Wednesday, August 02, 2006

What happens after "happily ever after?"

I couldn't help but get upset when I went to drop off a library book this morning; I pulled into the lot at the same time as a woman and her young daughter and just got sad... not just because I do not have children of my own but also because at times I just don't see it ever working for me. I feel like I can barely take care of myself some days, and so thinking about having a child makes me feel panicky. Problem is, thinking about *not* having a child makes me feel worse.

I should be happier.

I have just shy of two days left at my job. G and I are gung-ho to try to make a baby this month (sperm meets egg plan, given Lola's success with it and the other positive results that have been reported). I am trying to lose weight and get back into shape and while I haven't been perfect, I'm doing much better than I thought I would be.

But at the same time that I am worried about not getting pregnant, I'm worried about what happens if I do, and actually make it through the whole 40 weeks and actually come home with a baby. I have heard from so many people that "don't worry, the maternal instinct will kick in" but I have to wonder, what if it doesn't? I daresay I've also thought "what if it never will, and it just isn't meant to, hence the reason I've never been able to have a child" -- but that is a defeatist attitude and I should not think that way. Whenever my mind goes down these paths, I am reminded of a scene from the Steven Sondheim musical Into the Woods:

Baker: Maybe I just wasn't meant to have children--

Baker's Wife: (enters as ghost) Don't say that!
Of course you were meant to have children!
The scenario in the musical doesn't relate to me at all (hmmm, lessee: man raising his child after his wife was killed by a giant... nope, doesn't fit) but a few lines later the Baker's wife says something that I hope and pray is right... "you'll know what to do."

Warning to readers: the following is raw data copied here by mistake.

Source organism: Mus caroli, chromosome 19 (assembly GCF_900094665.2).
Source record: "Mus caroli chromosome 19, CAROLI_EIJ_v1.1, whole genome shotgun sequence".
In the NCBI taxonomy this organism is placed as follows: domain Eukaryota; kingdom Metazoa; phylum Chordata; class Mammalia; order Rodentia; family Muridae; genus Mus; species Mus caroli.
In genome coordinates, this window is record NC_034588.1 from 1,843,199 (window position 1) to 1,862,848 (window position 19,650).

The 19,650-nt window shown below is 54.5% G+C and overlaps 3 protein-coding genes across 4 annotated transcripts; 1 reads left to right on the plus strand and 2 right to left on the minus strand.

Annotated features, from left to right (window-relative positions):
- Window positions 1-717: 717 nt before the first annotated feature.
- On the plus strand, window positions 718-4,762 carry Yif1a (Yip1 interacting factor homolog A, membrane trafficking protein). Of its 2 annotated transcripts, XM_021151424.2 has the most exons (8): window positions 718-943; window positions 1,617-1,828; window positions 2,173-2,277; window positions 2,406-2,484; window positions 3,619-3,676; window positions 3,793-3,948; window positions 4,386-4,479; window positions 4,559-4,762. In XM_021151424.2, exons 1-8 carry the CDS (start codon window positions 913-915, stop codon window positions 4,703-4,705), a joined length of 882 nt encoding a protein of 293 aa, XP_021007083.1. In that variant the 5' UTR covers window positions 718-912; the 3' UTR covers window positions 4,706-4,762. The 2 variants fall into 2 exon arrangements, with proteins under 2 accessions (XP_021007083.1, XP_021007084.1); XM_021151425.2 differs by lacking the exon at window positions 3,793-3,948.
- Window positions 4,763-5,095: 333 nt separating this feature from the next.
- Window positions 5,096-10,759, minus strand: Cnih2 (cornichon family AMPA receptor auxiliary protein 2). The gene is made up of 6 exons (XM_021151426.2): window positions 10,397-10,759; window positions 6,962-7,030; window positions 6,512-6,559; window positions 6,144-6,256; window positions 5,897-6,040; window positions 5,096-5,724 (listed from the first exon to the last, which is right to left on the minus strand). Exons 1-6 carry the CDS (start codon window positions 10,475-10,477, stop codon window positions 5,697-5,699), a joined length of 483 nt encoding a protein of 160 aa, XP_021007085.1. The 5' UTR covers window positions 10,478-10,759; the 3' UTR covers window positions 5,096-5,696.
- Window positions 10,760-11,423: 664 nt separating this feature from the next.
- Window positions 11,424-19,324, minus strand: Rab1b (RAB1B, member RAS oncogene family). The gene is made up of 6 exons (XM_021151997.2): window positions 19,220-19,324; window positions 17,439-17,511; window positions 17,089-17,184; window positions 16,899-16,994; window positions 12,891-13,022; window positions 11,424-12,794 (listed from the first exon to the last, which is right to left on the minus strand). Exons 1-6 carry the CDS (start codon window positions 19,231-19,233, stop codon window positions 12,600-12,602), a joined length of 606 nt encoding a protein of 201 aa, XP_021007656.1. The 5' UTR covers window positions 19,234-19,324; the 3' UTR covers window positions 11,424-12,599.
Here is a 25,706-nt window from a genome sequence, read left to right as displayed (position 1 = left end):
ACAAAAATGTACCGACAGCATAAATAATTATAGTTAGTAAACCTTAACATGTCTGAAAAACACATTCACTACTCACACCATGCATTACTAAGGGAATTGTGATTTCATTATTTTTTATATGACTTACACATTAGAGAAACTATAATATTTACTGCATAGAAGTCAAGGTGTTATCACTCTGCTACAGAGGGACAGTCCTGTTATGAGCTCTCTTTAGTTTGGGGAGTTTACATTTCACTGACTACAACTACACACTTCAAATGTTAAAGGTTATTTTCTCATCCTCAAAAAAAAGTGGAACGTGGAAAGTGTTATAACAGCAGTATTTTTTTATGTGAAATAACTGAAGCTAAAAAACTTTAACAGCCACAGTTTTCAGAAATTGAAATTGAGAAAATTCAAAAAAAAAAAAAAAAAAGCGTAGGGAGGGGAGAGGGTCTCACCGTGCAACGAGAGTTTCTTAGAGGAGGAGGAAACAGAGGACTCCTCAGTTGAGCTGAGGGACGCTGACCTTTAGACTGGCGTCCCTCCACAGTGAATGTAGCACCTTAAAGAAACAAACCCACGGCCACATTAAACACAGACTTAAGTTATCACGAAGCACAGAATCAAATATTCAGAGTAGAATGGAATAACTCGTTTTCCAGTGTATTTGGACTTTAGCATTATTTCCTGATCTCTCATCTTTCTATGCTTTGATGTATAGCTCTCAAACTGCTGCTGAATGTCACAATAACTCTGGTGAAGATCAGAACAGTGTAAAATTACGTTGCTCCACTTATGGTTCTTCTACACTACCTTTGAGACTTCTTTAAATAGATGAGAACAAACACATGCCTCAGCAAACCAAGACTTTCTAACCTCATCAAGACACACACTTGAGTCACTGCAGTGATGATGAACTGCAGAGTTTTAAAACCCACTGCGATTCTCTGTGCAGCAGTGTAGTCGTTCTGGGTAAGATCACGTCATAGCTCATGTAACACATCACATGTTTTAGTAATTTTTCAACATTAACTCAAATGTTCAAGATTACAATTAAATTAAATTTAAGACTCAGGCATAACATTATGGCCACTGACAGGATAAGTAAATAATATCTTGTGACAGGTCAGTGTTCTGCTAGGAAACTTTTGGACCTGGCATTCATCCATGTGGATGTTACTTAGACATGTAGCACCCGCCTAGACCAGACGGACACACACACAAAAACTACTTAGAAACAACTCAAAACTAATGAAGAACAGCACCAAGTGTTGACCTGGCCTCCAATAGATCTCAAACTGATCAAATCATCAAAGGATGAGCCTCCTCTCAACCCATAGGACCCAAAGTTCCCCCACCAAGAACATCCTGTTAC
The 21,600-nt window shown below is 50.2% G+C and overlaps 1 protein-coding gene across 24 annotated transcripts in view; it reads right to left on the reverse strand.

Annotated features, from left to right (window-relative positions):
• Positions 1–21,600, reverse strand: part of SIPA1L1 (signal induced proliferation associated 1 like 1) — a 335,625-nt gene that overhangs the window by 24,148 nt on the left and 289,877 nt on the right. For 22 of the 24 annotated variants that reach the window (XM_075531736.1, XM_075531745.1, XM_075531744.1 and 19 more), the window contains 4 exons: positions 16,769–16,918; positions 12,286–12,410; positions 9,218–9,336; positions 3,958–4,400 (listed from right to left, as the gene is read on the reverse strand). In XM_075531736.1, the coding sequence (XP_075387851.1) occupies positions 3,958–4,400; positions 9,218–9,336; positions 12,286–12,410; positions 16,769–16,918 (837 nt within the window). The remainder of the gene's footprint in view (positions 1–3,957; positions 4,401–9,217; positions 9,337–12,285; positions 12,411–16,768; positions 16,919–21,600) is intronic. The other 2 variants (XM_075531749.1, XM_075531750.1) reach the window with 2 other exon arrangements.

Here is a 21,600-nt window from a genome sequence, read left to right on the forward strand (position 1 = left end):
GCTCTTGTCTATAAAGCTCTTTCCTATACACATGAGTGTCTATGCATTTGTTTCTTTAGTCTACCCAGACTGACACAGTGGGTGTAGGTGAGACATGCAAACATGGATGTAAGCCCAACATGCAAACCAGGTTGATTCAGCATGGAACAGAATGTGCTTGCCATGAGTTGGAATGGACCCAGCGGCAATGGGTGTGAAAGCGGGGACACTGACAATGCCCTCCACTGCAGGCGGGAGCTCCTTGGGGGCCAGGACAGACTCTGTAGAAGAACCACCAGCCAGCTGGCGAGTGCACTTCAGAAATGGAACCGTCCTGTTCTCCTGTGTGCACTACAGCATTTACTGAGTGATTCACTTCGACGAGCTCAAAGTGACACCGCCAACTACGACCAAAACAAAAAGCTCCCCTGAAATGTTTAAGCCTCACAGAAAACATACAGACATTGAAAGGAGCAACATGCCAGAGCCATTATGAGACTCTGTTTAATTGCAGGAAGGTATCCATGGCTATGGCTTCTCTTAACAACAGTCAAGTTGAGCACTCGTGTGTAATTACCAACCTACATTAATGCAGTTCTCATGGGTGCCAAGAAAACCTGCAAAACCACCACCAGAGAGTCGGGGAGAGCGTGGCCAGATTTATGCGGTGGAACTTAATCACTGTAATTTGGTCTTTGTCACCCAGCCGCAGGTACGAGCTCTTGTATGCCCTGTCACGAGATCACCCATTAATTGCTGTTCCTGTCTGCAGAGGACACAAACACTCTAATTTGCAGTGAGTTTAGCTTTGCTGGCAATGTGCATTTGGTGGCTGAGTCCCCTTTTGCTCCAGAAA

When G was on the fence about having kids, one of his main reasons was not knowing how he'd be as a father or whether things would work out financially or whether he'd have the patience... etc. And when we would argue about it he always told me that "you just somehow know that everything will work out."

I just hope that part of me finds her way back.

3 Comments:

Blogger Amy said...

One of my favorite scenes in ITW. Can't beat Joanna Gleason and Chip Zien. :-)

I had a discussion about the same kinds of things with a friend a few months ago. I can't imagine her (or you) not being a fabulous mother, and yet you both express doubts in your abilities. I think the concern is an indication that you'll care enough to do a great job. You'll read. You'll listen to your doctor. You'll talk to friends who are parents. And you'll figure it out. You and G are intelligent people, and though raising kids is a challenge, it isn't rocket science.

I'm not saying that it will always be perfect or that you'll never be frustrated, but I have faith that you and he will work it out!

Oh, and you aren't alone. Probably once a day I think about being a mom at some point and freak out. ;-)

8/02/2006 6:03 PM  
Blogger Thalia said...

There used to be a blog all about this - ambivalent infertility. It was really interesting reading about someone who was so ambivalent going through iVF (Not that you are this ambivalent, just that I remember being fascinated by her story). On a milder note, I think we all have those moments. I sometimes look up on Saturday mornings around 11am and think, do I really want to giv eu this leaisure and this alone time with my husband to have a child? And believe me, I am very very passionate about having a child. So it's normal.

I sing into the woods in my head the whole time. Very sadly obsessive, I am.

8/03/2006 4:21 PM  
Anonymous Kath said...

Dear Lisa, I hope you find your way back too. I'm so sad to see you so sad.

And happy belated bloggiversary! I think mine is coming up too, come to think of it...

8/05/2006 4:19 AM  

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